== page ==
- Few Southeast students face suspension, expulsion for sexual assaults, campus paper finds (4/25/17)6
- Perryville family organizing bone-marrow drive Friday for ailing 6-year-old boy (4/26/17)
- Woman battered after smashing boyfriend's meth pipe against wall, police say (4/25/17)1
- Pilot House goes smoke-free (4/23/17)10
- Temptations bassist dies after Cape Girardeau show (4/26/17)2
- Event includes the first public tour of 200-year-old Elmwood Manor (4/23/17)3
- BBB warns Jackson man's online business might not be legit (4/24/17)
- Cape couple turns their home into cozy, comfortable music venue (4/24/17)
- State Supreme Court rules against congressman's mother in dog-kennel defamation case (4/27/17)1
- Sikeston man charged in shooting death of Cape man (4/23/17)
Stocks slip on disappointing unemployment numbers
AP Business WriterNEW YORK (AP) -- A worse-than-expected unemployment report pressured stock prices Friday as Wall Street pondered how the thousands of layoffs last month would affect the economic recovery.
Stocks also fell on profit-taking with investors again selling to preserve gains from the powerful technology-based rally earlier this week. The pullback was relatively modest, however, suggesting the market's upward trend might still be in place.
The Dow Jones industrial average closed down 49.68, or 0.5 percent, at 10,049.46, according to preliminary calculations.
Broader stock indicators also fell. The Standard & Poor's 500 index dropped 8.79, or 0.8 percent, to 1,158.31. The Nasdaq composite index lost 32.97, or 1.6 percent, to 2,021.30.
Despite Friday's losses, it was a good week for the markets. The Dow rose 2.0 percent, the Nasdaq climbed 4.7 percent and the S&P advanced 1.7 percent. The Dow and Nasdaq also recaptured levels not seen since before the terror attacks. The Dow closed above 10,000 Wednesday, the same day the Nasdaq moved past 2,000.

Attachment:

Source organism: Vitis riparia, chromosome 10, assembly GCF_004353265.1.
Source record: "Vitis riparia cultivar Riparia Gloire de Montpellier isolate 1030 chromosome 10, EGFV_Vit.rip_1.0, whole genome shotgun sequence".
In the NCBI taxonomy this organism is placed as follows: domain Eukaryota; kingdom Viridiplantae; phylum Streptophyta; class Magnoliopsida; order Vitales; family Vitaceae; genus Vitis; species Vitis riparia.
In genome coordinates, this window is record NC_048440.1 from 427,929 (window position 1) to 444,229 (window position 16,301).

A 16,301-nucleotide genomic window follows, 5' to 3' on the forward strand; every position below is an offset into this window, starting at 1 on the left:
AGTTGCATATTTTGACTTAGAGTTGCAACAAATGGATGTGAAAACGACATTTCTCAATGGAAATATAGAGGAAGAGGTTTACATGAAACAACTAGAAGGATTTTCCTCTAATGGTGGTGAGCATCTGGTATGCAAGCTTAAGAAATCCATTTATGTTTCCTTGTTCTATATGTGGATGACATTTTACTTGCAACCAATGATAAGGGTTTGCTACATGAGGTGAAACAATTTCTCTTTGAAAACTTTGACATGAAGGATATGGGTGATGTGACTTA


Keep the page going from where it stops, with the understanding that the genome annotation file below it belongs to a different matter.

"This market's been really strong. But we're still in a transitional market and we're not going straight up," said Brian Belski, fundamental market strategist at U.S. Bancorp Piper Jaffray. "This is going to be a gradual process."
Unemployment climbed to 5.7 percent in November, the highest level in six years, the Labor Department said Friday. Layoffs have become increasingly widespread this year, but the jump in jobless figures surprised analysts who had predicted the figure would be 5.6 percent.
Although the economy tends to pick up before unemployment levels recover, the fear is that a continued slide in employment could cause consumers to spend less. Since consumer spending accounts for two-thirds of the economy, any dropoff potentially jeopardizes the turnaround that the market has been in rallying in anticipation of for weeks.
Stocks have rebounded significantly since the selloff following the Sept. 11 attacks, but there has been some question about whether the gains are premature. Many investors are betting that business and the economy will start to pick up by the first half of 2002, but so far indications are mixed that this will happen.
Indeed, the same day as the disappointing unemployment numbers, Wall Street got a more positive report from the University of Michigan. The school's mid-December consumer sentiment index rose to 85.8 from 83.9 at the end of November, according to Dow Jones Newswires. The increase suggests consumers' confidence about the economy is improving.
"Unemployment numbers may affect the market for a day or so, but I think investors are more focused on what companies are saying about the fourth quarter," said Charles G. Crane, strategist for Victory SBSF Capital Management. "Thus far the comments from Silicon Valley have been neutral to positive.
"My guess is we have enough momentum ... to favor us being a little higher than we are now at year's end."
Chipmaker Intel fell 92 cents to $33.24 despite a bullish forecast for the fourth quarter released late Thursday. Analysts said investors appeared to be taking profits -- the stock had run up nearly 40 percent since the end of October on speculation that business was improving. Computer chips are thought to do well in the early stages of a business recovery.
Rival Advanced Micro Devices, which made similar predictions, was up $1.60 at $17.85.
Retailers struggled again, a day after reporting that the holiday sales season had gotten off to a poor start in November. Wal-Mart dropped 28 cents to $55.34.
Financial stocks dropped, too, reflecting renewed debate over whether the Federal Reserve would cut interest rates next week for the 11th time this year. Until the strong rally this week and the chipmakers' bullish forecasts, many market watchers had thought the reduction was a sure thing. Now they aren't sure the Fed will think it is necessary. American Express fell 46 cents to $34.70.
Declining issues led advancers nearly 4 to 3 on the New York Stock Exchange. Volume came to 1.23 billion issues, compared with 1.46 billion Thursday.
The Russell 2000 index lost 1.02 to 481.21.
Overseas, Japan's Nikkei stock average slipped 0.6 percent. In Europe, Germany's DAX index dropped 1.4 percent, Britain's FT-SE 100 slid nearly 2.0 percent, and France's CAC-40 lost 0.8 percent.
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